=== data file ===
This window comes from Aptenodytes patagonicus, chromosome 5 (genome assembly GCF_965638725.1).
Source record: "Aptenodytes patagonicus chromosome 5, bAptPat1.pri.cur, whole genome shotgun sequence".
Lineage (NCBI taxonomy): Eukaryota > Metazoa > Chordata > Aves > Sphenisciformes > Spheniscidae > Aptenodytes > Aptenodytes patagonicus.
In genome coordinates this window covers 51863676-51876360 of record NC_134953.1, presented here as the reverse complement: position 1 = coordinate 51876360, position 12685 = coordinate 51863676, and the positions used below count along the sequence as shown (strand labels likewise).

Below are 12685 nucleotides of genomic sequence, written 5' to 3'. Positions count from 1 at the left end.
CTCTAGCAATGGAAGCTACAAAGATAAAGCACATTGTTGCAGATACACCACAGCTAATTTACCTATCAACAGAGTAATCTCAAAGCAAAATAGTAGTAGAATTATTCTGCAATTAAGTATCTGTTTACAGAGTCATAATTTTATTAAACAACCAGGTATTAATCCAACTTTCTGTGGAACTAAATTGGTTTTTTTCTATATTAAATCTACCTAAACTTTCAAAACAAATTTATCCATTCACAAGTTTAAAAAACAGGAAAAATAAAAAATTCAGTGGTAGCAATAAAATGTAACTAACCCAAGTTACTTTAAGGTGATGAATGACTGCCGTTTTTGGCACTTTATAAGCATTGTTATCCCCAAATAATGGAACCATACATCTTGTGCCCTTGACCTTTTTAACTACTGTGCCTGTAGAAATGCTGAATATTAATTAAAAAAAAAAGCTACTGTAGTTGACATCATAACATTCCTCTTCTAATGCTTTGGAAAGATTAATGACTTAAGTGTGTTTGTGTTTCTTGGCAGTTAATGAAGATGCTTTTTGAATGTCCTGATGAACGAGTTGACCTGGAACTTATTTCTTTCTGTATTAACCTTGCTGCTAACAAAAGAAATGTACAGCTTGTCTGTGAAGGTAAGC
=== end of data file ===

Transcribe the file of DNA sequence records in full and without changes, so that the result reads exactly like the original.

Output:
This window comes from Aptenodytes patagonicus, chromosome 5 (genome assembly GCF_965638725.1).
Source record: "Aptenodytes patagonicus chromosome 5, bAptPat1.pri.cur, whole genome shotgun sequence".
Lineage (NCBI taxonomy): Eukaryota > Metazoa > Chordata > Aves > Sphenisciformes > Spheniscidae > Aptenodytes > Aptenodytes patagonicus.
In genome coordinates this window covers 51863676-51876360 of record NC_134953.1, presented here as the reverse complement: position 1 = coordinate 51876360, position 12685 = coordinate 51863676, and the positions used below count along the sequence as shown (strand labels likewise).

Below are 12685 nucleotides of genomic sequence, written 5' to 3'. Positions count from 1 at the left end.
CTCTAGCAATGGAAGCTACAAAGATAAAGCACATTGTTGCAGATACACCACAGCTAATTTACCTATCAACAGAGTAATCTCAAAGCAAAATAGTAGTAGAATTATTCTGCAATTAAGTATCTGTTTACAGAGTCATAATTTTATTAAACAACCAGGTATTAATCCAACTTTCTGTGGAACTAAATTGGTTTTTTTCTATATTAAATCTACCTAAACTTTCAAAACAAATTTATCCATTCACAAGTTTAAAAAACAGGAAAAATAAAAAATTCAGTGGTAGCAATAAAATGTAACTAACCCAAGTTACTTTAAGGTGATGAATGACTGCCGTTTTTGGCACTTTATAAGCATTGTTATCCCCAAATAATGGAACCATACATCTTGTGCCCTTGACCTTTTTAACTACTGTGCCTGTAGAAATGCTGAATATTAATTAAAAAAAAAAGCTACTGTAGTTGACATCATAACATTCCTCTTCTAATGCTTTGGAAAGATTAATGACTTAAGTGTGTTTGTGTTTCTTGGCAGTTAATGAAGATGCTTTTTGAATGTCCTGATGAACGAGTTGACCTGGAACTTATTTCTTTCTGTATTAACCTTGCTGCTAACAAAAGAAATGTACAGCTTGTCTGTGAAGGTAAGC